Over the last decade, there has been a serious debate over the issue of importation and exportation and their effects on the Nigerian economy. In the long run most experts and professionals have not ceased to point out that the massive importation embarked by Nigeria is killing the country’s economy.
What is Importation? According to Cambridge dictionary, importation is the process or business of bringing goods into a country from another. And according to WIKIPEDIA, imports are goods and products brought into a jurisdiction especially across national borders from and external sources.
The Nigerian market is filled with imported goods whether they are original or fake and durable or non-durable. Nigeria is in the business of importing almost everything ranging from food stuff to industrial machines. This has made Nigeria an import dependent country.
According to Economic Complexity Index (ECI), as of 2015, Nigeria spent about $39.5 billion on importation, making it the 53rd largest importer in the world. Can you imagine that Nigeria imports most of her commodities?
“Massive importation of food, especially rice, wheat, sugar and fish has continued to bleed the nation’s economy with this four items accounting for a whopping ₦1trillion loss to the nation annually” says the Executive Secretary, Agricultural Research Council, ARCN, Prof. Baba Abubakar. He also said that Nigeria is the highest importer of the US hard red and white wheat worth ₦635 billion annually, world number 2 importer of rice at ₦356 billion, ₦217 billion on sugar and ₦97 billion on fish.
With the statistics above, it is no longer news that the country, Nigeria is spending so much on the importation of just food.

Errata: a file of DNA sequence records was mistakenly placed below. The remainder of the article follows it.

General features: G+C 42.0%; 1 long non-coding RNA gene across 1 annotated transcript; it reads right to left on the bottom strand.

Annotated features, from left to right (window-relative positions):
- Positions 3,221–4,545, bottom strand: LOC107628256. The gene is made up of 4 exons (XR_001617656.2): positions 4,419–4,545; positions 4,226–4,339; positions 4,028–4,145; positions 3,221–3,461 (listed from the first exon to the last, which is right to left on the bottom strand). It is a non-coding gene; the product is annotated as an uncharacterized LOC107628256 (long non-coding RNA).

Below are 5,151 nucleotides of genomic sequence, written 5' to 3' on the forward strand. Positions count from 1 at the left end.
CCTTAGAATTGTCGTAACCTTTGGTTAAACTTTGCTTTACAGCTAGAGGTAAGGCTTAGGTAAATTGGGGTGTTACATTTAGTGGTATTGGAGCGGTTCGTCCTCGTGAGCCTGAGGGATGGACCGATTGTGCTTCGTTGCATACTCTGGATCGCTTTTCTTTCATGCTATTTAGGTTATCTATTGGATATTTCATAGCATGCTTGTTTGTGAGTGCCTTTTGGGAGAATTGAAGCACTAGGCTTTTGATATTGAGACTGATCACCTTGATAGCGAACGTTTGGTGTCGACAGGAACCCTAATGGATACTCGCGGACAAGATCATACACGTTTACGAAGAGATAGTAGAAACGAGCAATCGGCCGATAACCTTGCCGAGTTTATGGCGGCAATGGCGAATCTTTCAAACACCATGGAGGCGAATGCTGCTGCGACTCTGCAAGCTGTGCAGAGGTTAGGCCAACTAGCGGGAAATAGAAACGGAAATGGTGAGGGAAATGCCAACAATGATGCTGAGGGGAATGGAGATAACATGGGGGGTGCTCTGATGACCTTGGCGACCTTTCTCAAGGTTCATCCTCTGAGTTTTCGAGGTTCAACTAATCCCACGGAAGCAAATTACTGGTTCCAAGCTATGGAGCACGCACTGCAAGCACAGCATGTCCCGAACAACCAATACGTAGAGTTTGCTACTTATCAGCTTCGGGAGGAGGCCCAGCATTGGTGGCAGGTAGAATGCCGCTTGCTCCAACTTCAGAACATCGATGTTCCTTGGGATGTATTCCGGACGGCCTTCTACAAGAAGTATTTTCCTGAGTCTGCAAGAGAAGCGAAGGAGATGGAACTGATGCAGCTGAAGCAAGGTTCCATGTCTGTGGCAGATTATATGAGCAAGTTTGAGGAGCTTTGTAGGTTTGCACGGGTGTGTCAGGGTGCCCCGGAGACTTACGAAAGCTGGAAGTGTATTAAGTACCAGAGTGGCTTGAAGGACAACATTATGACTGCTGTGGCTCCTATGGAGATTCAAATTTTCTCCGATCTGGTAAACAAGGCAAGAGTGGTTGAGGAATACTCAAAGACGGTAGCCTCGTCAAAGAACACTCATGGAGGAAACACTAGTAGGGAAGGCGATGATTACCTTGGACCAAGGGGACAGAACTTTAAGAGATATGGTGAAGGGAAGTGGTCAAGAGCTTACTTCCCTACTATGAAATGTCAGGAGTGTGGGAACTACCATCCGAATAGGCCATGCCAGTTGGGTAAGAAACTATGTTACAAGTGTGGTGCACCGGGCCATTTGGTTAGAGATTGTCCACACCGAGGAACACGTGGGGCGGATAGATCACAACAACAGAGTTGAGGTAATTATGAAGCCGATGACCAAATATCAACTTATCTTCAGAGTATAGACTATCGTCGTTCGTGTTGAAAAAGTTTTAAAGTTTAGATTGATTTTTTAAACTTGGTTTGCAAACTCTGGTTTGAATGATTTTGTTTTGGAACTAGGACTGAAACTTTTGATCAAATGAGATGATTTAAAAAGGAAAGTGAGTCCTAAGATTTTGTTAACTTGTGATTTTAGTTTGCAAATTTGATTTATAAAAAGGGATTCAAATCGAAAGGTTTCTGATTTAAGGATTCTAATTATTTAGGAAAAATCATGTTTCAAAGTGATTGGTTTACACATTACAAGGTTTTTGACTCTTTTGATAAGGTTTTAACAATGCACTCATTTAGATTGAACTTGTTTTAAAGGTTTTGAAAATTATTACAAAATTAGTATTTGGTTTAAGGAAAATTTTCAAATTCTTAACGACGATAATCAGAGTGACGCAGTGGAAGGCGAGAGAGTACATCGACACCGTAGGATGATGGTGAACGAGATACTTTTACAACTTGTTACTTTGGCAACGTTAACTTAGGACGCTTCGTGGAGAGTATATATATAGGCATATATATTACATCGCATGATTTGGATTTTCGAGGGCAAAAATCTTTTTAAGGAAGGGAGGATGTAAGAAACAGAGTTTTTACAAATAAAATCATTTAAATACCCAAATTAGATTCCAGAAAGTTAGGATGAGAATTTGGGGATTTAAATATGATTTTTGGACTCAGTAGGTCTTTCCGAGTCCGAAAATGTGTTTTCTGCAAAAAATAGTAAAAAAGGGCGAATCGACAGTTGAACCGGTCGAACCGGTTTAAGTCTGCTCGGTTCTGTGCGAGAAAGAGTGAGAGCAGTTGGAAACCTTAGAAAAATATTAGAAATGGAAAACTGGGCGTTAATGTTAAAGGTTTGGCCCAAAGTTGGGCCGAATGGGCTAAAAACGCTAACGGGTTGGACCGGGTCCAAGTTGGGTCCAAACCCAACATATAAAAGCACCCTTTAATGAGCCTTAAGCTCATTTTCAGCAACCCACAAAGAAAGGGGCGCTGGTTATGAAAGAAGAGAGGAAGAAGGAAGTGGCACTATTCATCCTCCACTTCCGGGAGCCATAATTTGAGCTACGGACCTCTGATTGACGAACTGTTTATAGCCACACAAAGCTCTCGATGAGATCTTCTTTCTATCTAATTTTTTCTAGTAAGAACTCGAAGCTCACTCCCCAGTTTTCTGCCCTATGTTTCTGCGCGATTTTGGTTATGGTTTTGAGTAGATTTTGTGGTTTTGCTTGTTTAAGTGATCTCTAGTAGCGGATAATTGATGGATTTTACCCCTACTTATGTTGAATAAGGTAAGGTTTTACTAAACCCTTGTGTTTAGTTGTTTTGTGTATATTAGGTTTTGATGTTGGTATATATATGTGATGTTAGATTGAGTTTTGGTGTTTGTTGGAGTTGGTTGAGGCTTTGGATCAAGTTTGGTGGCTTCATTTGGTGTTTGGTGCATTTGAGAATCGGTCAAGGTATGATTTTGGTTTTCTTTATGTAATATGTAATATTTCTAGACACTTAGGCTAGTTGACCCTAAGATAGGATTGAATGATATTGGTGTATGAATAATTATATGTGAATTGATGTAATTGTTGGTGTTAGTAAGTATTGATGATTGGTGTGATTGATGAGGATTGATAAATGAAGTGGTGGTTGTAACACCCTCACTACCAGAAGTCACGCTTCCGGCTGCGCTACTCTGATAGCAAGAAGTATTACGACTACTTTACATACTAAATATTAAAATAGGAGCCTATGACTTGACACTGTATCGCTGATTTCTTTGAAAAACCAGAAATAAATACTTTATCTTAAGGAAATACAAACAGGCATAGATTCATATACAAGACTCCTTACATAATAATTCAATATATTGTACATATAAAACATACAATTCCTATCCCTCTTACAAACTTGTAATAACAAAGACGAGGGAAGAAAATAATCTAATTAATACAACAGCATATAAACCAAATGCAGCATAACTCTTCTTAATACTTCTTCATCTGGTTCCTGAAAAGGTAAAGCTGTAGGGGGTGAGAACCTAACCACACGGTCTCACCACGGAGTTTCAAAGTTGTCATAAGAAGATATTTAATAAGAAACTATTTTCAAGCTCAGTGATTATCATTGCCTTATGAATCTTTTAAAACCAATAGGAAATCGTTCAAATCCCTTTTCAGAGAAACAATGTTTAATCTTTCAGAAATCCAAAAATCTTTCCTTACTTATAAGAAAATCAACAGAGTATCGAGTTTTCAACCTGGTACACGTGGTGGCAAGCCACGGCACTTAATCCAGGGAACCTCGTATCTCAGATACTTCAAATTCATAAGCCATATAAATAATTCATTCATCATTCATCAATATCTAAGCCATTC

Dangote says that “ninety-eight percent of all the milk and dairy products we consumed in Nigeria are imported”. He goes on to say that “by 2020, it is estimated that the Nigerian population would have risen to between 207 million and 2010 million, if we do not make efforts to grow our own food, God forbid, we will go hungry”.
With the statement of Dangote, one of the richest in the world, it is a sad thing to know that Nigeria is actually so dependent on imported goods. What if something happens today and we cannot afford to import the last thing as food, what will that mean for us, what will be our loss, what will we do, how will we survive such harsh economic condition, will we die of hunger? God forbid!
Nigeria is blessed with a variety of natural resources and a vast mass of land all over the country. And most of the massive agricultural land has been left uncultivated for ages. If the nation can amass our wealth of natural resources, it will surely boost our economy.
One might say that importation is very good as Nigeria cannot produce all goods, while it may be true that Nigeria cannot produce all goods, it will be worthwhile to know that spending the nation’s money on goods that can be sourced locally has adverse effects.
Most of the products that are highly imported are products that we can produce and export to gain more foreign exchange. In this time that the nation’s economy has suffered a down-turn, it will be necessary for us to take concrete steps to reduce the rate at which we import goods from other countries and invest in our own production which can be a very good economic strategy to resuscitate the collapsed economy of Nigeria.
According to Omoh Gabriel, Business editor, Nigerians have continued to spend the nation’s foreign reserves in the importation of finished consumer products that could be sourced locally.
Importation makes it hard for people to gain employment because most of these products are processed abroad and Nigerians are left with nothing to do. There will be lack of knowledge and expertise in the production of these goods because there is no way the products are produced near the country for citizens to learn.
The country’s economic growth will deteriorate because there will be no greater competitive advantage. It decreases the foreign exchange reserves held in the nation’s central bank.
Nigeria should train farmers and equip them with the necessary machines and capital to cultivate our vast agricultural lands so that we can produce our own foods. Factories should be built with proper facilities for processing our products because this will go a long way to boost our economy.